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Nurse with patient

by Cerner Corporation
Published on March 13, 2019

Estimated read time: 6 minutes

 

As a public health concern, patient safety should be a top priority for everyone who interacts with the health care system. Patient Safety Awareness Week is an opportunity to further conversations about health care safety and recognize the progress that has already been made.

 

Research suggests that up to 440,000 Americans die annually from preventable errors, making this the third leading cause of death in the United States. It is critical that health care professionals keep patient safety at the forefront of innovation.

 

Here are six thought leadership blogs that speak to the important role that data, organizational culture and health IT tools have in elevating patient safety.


1. Why Fatigue Management is Key to Patient Safety

 

Durenda Juergensen, CNO Health System Operations, Cerner

 

Fatigue is a workplace hazard that affects the health and safety of patients, health care providers and the community. In this blog, Juergensen examines why it is important for health care organizations to recognize the dangers of fatigue. She also offers health care leaders a three-step approach to integrate fatigue management strategies into their patient safety efforts.

 

“The consequences of fatigue impact everyone along the care journey. A collaborative commitment to increasing fatigue awareness, mitigation and management will improve the health and safety of patients and health care providers.”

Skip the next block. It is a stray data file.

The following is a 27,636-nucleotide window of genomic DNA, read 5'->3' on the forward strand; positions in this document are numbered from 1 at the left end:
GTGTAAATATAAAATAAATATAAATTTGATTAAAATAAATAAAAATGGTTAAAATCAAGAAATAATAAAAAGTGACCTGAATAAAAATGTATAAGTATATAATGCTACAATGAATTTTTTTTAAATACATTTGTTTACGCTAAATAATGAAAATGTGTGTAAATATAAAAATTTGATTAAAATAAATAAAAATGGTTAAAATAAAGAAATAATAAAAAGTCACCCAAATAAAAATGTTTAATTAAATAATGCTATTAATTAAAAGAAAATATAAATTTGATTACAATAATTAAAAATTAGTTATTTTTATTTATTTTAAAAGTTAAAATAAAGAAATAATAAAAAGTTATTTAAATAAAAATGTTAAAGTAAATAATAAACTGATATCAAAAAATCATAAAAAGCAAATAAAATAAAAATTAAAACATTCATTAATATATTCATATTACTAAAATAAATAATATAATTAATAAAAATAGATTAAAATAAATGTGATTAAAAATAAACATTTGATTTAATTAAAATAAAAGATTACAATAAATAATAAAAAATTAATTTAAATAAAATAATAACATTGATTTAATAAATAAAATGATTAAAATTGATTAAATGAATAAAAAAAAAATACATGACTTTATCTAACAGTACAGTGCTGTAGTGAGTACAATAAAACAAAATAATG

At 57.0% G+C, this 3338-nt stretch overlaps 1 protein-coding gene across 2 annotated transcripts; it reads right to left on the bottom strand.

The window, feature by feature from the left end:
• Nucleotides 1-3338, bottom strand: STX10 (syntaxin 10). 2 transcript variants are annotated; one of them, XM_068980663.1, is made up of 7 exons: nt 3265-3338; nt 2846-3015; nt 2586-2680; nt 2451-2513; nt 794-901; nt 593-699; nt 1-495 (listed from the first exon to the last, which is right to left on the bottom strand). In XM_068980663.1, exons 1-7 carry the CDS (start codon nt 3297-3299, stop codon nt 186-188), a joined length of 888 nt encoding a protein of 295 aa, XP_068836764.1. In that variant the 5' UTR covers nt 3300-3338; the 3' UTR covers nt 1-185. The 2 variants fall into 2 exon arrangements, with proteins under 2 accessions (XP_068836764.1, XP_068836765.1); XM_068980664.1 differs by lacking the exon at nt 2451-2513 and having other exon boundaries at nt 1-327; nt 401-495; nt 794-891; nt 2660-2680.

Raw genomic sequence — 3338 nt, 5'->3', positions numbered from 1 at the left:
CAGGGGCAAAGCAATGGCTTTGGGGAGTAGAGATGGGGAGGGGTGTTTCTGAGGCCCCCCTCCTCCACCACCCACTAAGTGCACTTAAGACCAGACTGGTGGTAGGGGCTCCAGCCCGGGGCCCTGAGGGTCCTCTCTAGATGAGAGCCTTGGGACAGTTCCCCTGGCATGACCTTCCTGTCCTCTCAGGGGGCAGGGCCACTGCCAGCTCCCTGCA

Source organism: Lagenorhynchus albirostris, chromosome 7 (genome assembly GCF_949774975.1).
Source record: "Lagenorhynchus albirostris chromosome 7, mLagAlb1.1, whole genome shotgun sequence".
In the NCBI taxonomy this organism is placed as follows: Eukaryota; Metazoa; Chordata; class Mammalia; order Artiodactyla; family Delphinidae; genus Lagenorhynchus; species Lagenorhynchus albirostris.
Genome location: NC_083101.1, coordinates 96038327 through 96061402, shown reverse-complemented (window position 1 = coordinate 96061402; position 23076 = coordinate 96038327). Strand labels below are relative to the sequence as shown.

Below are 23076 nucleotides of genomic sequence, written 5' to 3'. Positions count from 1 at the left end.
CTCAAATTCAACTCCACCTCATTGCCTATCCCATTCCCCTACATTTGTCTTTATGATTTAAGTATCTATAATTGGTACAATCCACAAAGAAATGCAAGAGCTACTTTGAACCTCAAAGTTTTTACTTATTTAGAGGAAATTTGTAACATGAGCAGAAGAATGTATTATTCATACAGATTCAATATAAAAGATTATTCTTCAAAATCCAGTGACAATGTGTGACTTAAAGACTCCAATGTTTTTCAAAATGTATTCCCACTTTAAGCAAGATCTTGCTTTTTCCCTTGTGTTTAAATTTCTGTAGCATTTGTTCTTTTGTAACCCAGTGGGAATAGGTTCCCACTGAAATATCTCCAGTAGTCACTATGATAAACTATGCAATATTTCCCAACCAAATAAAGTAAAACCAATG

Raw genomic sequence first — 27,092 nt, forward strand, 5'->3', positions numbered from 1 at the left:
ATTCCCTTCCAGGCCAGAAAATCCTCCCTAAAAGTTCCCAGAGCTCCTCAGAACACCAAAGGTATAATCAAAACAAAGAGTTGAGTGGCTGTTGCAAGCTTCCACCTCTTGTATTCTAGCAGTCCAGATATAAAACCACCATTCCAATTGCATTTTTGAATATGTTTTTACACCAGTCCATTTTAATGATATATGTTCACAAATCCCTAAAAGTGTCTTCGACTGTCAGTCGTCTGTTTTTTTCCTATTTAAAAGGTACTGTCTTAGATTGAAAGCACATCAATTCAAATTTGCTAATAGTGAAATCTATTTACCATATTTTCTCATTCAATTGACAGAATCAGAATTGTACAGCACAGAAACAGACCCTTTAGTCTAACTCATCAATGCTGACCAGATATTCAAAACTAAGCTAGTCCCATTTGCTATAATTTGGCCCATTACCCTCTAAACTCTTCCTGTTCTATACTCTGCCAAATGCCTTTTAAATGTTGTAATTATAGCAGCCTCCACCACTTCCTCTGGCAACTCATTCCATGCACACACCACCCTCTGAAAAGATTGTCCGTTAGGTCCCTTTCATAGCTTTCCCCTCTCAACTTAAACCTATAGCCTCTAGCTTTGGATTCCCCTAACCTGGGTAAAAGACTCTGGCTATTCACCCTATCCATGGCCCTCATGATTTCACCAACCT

2. Creating a Committed Health Care Workforce

 

Michael Frisina, leadership expert, speaker and expert, The Frisina Group

 

Health care professionals who are energized, optimistic and connected to the purpose and meaning of their work are more likely to be committed to providing the highest level of patient care. Yet, day-to-day challenges, coupled with ineffective leadership, can discourage even the most passionate providers.

 

To maintain a successful health care organization with a high standard for excellence, it is essential for leaders to learn how to manage people appropriately. In this Q&A, Frisina explains how health care leaders can develop a workforce culture that promotes engagement and commitment, ultimately leading to greater patient safety, care and overall experience.

 

“The major challenges that I see in health care today are associated with the quantity, pace and complexity of the workload. Health care professionals are trying to do a lot of work as quickly as possible, but the brain isn’t designed for multitasking. When people try to do more than one thing at a time, mistakes are inevitable, and the quality of care, safety of care and the overall patient experience suffer.”

 

3. Why Automated Anesthesia Carts are Critical for Hospital Rooms

 

Christine Beck, RPh, Pharmacy Executive, Cerner

 

Anesthesiologists need rapid and simple access to medications to care for their highly vulnerable patients. In addition, the opioid epidemic and new regulatory mandates require pharmacies to develop a better chain of custody for narcotics. The move to automation in the OR has potential to increase patient safety, reduce lost patient charges, improve narcotic control and create more efficient workflows. In this blog, Beck explains how automated medication carts provide an opportunity to improve care within operating rooms.